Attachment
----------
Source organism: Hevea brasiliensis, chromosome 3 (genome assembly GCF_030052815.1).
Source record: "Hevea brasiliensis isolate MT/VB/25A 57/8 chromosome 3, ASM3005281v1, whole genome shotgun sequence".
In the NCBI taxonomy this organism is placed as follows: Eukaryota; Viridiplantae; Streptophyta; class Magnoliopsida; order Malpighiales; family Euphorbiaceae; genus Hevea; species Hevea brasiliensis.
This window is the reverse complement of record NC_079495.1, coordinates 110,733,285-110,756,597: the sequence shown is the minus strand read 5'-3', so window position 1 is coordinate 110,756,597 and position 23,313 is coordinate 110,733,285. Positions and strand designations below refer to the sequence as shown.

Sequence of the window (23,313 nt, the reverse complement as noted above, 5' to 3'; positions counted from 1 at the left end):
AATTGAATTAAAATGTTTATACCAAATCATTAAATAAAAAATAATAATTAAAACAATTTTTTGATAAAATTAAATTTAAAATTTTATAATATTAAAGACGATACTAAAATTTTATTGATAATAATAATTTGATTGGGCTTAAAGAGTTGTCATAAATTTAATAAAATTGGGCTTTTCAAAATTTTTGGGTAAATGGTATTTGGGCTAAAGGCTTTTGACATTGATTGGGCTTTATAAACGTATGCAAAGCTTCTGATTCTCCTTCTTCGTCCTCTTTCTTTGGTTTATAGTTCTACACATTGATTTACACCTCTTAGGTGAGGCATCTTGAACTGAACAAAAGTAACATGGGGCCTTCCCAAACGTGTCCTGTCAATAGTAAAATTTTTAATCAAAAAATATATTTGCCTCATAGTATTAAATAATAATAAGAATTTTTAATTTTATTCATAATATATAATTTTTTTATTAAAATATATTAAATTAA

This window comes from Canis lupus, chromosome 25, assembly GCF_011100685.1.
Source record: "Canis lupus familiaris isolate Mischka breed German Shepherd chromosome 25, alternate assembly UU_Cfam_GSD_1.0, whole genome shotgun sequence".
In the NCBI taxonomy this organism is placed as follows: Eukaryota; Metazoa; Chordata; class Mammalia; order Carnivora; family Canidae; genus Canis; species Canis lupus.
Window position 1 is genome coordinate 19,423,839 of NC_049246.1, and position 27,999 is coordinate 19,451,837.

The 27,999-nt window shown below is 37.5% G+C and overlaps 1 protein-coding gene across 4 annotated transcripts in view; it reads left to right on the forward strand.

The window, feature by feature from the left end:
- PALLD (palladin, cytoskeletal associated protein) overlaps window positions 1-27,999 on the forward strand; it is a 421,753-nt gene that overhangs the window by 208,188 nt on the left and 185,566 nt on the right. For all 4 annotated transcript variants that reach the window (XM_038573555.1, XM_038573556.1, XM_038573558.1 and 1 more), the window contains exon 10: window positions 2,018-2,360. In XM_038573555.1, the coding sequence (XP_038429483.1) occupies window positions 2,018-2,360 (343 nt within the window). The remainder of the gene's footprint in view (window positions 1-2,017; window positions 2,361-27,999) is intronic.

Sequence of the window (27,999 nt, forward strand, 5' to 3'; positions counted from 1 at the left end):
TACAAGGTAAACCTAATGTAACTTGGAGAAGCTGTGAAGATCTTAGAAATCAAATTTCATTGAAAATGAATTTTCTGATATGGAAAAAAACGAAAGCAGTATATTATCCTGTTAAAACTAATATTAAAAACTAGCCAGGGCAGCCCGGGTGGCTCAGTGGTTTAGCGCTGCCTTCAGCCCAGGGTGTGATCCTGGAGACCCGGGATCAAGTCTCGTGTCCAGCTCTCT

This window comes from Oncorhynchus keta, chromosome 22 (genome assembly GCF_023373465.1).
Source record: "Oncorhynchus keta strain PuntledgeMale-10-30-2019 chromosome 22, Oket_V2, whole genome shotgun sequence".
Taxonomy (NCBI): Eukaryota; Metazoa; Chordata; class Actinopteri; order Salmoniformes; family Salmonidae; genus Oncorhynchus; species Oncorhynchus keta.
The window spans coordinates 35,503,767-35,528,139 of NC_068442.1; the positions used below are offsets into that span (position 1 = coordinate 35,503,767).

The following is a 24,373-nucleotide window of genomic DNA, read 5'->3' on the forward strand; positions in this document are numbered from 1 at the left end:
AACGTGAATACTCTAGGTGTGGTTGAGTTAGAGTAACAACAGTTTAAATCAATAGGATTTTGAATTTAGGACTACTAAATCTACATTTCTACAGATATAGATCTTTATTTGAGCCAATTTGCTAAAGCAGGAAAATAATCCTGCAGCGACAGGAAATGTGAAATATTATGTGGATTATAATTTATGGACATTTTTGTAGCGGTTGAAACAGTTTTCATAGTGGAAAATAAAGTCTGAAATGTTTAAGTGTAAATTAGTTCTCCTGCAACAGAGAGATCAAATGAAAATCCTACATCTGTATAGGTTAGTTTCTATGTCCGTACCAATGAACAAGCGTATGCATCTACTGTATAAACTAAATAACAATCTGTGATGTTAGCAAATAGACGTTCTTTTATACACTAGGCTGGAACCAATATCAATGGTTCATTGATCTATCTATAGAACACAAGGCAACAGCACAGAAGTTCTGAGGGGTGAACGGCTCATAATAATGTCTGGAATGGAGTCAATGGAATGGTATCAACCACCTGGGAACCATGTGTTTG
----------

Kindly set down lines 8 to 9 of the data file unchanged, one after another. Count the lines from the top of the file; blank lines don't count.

Source record: "Canis lupus familiaris isolate Mischka breed German Shepherd chromosome 25, alternate assembly UU_Cfam_GSD_1.0, whole genome shotgun sequence".
In the NCBI taxonomy this organism is placed as follows: Eukaryota; Metazoa; Chordata; class Mammalia; order Carnivora; family Canidae; genus Canis; species Canis lupus.